HOW MUCH SHOULD I TRAIN??
HOW MUCH SHOULD I TRAIN
Not every session is meant to kill you. We think that by punishing ourselves in the gym we will get quicker results. You can do too much interval training.
You can burn yourself out and over train which will stop you achieving your goals, increase your risk of injury and set you back.
It all depends on your goal, level of energy and what is going on in your life. You need to vary your training and build on different areas such as strength, mobility, coordination, strength endurance and general fitness.
We aim to offer a variety of training that provides a balance between high intensity, mobility work, weight training for strength and just fun movements and exercises.
To achieve the long-term goal, you need a program that considers what you need each session and in each season.
How often and hard you train all comes down to how well you recover.
You also have to be aware of your goals, current life situation and what you can handle physically.
A FEW THINGS TO CONSIDER
You need to keep your training in line with your goals – if it’s an extreme transformation you want then yes you will have to train more and put in more effort than those who just want to lose a bit of weight and feel better in themselves.
You also have to ask yourself are you ready to do that – is your life in balance to allow for such a huge undertaking or will you end of burning yourself out in pursuit of a goal that your lifestyle at present can’t sustain.
You need to look at what is realistic for you and go from there. If you can only fit in 3 sessions a week then that’s all you can do. You just have to make every session count and adjust your goal to fit into what you can do (make it more realistic).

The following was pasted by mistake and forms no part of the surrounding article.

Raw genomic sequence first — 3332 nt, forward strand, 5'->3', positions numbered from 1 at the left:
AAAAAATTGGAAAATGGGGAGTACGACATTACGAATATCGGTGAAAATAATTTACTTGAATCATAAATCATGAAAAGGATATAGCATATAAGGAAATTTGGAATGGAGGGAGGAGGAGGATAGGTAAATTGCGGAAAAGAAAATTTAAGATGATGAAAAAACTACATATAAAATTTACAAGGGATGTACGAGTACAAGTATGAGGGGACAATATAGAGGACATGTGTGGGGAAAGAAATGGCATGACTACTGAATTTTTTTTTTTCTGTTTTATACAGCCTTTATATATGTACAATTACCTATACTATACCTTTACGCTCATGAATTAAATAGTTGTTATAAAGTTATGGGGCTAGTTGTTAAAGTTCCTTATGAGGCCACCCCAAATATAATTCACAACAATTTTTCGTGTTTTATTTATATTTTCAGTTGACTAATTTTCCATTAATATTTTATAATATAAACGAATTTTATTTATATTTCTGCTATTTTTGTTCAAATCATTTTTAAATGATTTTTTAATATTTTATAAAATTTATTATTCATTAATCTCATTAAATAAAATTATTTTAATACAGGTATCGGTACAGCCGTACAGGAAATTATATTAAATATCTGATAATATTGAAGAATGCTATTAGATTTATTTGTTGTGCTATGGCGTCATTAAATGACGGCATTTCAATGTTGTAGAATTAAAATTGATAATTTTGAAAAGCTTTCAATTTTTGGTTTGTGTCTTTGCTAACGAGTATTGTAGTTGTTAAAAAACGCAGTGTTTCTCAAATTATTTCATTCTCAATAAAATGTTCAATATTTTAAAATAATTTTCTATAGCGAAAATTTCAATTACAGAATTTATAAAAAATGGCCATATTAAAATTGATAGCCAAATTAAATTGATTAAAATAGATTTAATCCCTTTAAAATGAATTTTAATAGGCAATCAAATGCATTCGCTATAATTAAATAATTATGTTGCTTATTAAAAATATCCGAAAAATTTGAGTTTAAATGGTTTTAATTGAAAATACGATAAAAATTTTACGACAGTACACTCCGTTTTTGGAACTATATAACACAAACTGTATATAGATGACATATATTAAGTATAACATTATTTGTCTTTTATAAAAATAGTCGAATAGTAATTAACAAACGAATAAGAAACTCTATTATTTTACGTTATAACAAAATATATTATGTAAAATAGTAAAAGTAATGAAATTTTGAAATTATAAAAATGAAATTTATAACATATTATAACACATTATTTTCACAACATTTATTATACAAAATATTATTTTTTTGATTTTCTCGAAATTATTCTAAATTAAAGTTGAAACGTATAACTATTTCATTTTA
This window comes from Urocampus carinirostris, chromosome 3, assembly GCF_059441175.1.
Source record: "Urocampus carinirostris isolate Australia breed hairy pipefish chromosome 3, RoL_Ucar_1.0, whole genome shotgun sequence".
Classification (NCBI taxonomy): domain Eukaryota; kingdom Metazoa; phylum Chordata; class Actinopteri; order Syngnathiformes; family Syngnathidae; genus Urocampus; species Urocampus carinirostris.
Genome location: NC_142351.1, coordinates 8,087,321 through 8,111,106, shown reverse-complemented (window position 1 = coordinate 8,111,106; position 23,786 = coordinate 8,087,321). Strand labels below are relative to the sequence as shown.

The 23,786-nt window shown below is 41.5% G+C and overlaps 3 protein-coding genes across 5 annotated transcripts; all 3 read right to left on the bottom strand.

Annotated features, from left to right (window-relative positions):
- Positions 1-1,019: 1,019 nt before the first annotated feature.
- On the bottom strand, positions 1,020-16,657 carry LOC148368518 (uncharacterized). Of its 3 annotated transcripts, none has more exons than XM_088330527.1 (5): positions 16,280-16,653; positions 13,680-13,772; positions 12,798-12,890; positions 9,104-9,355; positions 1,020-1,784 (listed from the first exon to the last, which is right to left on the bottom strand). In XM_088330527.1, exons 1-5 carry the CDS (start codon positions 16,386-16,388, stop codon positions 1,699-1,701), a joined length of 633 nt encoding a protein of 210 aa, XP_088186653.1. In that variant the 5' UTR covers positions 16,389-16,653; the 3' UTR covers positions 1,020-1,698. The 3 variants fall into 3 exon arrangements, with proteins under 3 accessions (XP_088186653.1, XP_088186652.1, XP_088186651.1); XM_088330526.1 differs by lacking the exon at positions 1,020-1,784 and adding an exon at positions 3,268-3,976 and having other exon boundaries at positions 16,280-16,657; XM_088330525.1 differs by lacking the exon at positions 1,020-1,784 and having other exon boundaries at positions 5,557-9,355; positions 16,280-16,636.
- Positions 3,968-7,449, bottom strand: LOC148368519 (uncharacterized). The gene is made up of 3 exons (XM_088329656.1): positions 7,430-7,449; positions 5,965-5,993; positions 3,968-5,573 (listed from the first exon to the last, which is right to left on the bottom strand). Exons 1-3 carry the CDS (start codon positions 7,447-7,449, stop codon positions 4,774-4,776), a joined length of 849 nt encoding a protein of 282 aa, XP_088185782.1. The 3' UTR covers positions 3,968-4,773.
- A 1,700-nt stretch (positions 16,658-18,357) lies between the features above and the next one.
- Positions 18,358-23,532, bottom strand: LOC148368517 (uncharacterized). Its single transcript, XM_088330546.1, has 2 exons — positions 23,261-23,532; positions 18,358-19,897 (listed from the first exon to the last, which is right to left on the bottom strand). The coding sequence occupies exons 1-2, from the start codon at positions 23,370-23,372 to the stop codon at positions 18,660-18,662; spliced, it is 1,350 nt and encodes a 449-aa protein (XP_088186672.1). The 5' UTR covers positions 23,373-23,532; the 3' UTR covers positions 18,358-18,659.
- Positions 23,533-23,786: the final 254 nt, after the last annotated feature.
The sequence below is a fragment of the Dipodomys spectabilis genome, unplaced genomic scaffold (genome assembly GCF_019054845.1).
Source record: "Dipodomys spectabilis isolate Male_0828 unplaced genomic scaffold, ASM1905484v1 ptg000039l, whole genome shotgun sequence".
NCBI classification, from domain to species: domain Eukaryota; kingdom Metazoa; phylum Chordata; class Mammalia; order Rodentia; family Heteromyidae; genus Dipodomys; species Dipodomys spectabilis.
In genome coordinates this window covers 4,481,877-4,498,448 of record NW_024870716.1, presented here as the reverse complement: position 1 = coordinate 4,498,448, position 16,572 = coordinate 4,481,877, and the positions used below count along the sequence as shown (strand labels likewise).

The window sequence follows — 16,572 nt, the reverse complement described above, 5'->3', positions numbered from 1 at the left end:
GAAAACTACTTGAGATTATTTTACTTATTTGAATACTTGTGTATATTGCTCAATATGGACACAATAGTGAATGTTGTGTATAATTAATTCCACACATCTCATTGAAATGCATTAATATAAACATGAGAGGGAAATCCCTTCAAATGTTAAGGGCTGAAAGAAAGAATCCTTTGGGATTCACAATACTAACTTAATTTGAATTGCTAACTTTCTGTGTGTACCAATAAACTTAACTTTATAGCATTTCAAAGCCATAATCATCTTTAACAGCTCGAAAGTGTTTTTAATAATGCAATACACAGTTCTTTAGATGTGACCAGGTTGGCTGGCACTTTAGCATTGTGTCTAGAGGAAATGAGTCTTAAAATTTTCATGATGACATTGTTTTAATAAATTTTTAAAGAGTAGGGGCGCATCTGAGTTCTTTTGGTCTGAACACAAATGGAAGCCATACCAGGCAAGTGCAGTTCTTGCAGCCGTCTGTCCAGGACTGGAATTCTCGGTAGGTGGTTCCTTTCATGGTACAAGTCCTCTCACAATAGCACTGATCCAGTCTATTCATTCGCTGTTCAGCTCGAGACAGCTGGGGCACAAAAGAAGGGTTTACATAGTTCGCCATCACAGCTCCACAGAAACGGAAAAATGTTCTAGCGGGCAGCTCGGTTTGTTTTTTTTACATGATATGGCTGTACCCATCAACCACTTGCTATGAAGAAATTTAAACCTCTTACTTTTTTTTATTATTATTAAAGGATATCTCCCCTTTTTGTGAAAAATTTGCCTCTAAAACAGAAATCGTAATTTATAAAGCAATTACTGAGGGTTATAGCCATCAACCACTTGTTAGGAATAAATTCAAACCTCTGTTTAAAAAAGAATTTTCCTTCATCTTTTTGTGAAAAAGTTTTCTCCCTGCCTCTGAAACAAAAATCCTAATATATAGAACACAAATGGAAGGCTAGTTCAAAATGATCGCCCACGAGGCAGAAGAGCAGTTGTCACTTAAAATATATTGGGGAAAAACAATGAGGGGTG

THE TYPE OF TRAINING
HIIT sessions are great fun but will take you longer to recover from. Instead of training 4 x a week HIIT; break up your training and do all body weights training 2 days a week and 2 days a week HIIT training.
You could also train every other day, which gives you a day’s rest in between in which you can recover.
You could also do an 8-12 week intensive programme then scale it back to allow the body and mind to recover. These are a great way to focus towards a short-term goal.
The older your training age the greater your work capacity and ability to recover from exercise. If your new to training, then you need to see how you feel after a session and see how long it takes you to recover before training again. As you get fitter, stronger and your training age increases you will be able to work at a higher rate and recover quicker.
Be sensitive to what your body is saying and be sensible when it comes to how often you train.
You need to factor in your nutrition, sleep, workload and day to day life
Sleep is so important not only for weight loss and muscle gain but also for optimal health. Sleep is what will get you the results from all your hard work.
Sleep is under rated and Is a low priority for many, but lack of sleep could be setting you back from seeing the results you’re after.
What you eat and how you fuel your body will also drive your training sessions and day to day life. If your diet is bad, then how can you expect your body to respond and give you it’s best when your food intake is substandard.
Work life balance – If work is busy and stressful then it can affect your energy for training. Try to be aware of any upcoming deadlines or an increase is work hours and scale back your training accordingly, so you can still get the most out of it without wearing yourself down.
Look out for signs and symptoms such as always tired after training and a plateau in results. These are red flags that you’re not recovering from your sessions and heading down the path of over training.
Take a week out and rest, it might be what you need to start seeing results again.